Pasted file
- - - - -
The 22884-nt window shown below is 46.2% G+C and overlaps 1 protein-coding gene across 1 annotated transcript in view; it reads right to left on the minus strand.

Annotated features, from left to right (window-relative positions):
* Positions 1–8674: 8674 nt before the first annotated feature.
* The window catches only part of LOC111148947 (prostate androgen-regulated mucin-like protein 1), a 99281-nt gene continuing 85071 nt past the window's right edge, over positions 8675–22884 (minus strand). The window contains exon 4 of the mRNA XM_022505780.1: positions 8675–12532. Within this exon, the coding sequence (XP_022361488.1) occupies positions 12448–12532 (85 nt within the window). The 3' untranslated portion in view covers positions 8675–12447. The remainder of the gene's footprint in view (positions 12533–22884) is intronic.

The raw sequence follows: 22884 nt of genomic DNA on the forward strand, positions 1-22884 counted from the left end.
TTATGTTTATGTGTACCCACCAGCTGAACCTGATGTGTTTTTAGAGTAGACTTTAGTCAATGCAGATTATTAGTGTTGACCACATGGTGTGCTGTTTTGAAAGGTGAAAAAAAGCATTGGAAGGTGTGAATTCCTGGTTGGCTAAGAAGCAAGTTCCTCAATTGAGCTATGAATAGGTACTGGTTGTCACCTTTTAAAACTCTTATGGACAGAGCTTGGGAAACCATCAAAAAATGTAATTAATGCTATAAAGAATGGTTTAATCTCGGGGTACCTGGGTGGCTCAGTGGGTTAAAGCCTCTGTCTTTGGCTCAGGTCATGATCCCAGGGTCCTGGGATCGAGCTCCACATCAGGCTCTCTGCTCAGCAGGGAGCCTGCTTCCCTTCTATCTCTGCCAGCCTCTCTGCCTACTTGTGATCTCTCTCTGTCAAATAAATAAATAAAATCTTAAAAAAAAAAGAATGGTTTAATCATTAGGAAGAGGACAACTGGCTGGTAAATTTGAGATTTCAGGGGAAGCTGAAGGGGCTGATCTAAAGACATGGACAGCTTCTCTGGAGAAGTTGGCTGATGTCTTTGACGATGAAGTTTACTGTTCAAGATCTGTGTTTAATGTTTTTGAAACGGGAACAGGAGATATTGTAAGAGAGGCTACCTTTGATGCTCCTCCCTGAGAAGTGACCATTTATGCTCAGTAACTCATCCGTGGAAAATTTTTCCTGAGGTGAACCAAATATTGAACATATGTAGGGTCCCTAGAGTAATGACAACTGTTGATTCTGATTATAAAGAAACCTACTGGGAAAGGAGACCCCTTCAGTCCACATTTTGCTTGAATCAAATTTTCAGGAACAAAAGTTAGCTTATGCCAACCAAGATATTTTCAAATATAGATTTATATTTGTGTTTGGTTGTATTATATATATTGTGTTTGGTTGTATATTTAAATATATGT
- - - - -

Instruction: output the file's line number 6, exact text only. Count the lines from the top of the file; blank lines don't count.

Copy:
TTATGTTTATGTGTACCCACCAGCTGAACCTGATGTGTTTTTAGAGTAGACTTTAGTCAATGCAGATTATTAGTGTTGACCACATGGTGTGCTGTTTTGAAAGGTGAAAAAAAGCATTGGAAGGTGTGAATTCCTGGTTGGCTAAGAAGCAAGTTCCTCAATTGAGCTATGAATAGGTACTGGTTGTCACCTTTTAAAACTCTTATGGACAGAGCTTGGGAAACCATCAAAAAATGTAATTAATGCTATAAAGAATGGTTTAATCTCGGGGTACCTGGGTGGCTCAGTGGGTTAAAGCCTCTGTCTTTGGCTCAGGTCATGATCCCAGGGTCCTGGGATCGAGCTCCACATCAGGCTCTCTGCTCAGCAGGGAGCCTGCTTCCCTTCTATCTCTGCCAGCCTCTCTGCCTACTTGTGATCTCTCTCTGTCAAATAAATAAATAAAATCTTAAAAAAAAAAGAATGGTTTAATCATTAGGAAGAGGACAACTGGCTGGTAAATTTGAGATTTCAGGGGAAGCTGAAGGGGCTGATCTAAAGACATGGACAGCTTCTCTGGAGAAGTTGGCTGATGTCTTTGACGATGAAGTTTACTGTTCAAGATCTGTGTTTAATGTTTTTGAAACGGGAACAGGAGATATTGTAAGAGAGGCTACCTTTGATGCTCCTCCCTGAGAAGTGACCATTTATGCTCAGTAACTCATCCGTGGAAAATTTTTCCTGAGGTGAACCAAATATTGAACATATGTAGGGTCCCTAGAGTAATGACAACTGTTGATTCTGATTATAAAGAAACCTACTGGGAAAGGAGACCCCTTCAGTCCACATTTTGCTTGAATCAAATTTTCAGGAACAAAAGTTAGCTTATGCCAACCAAGATATTTTCAAATATAGATTTATATTTGTGTTTGGTTGTATTATATATATTGTGTTTGGTTGTATATTTAAATATATGT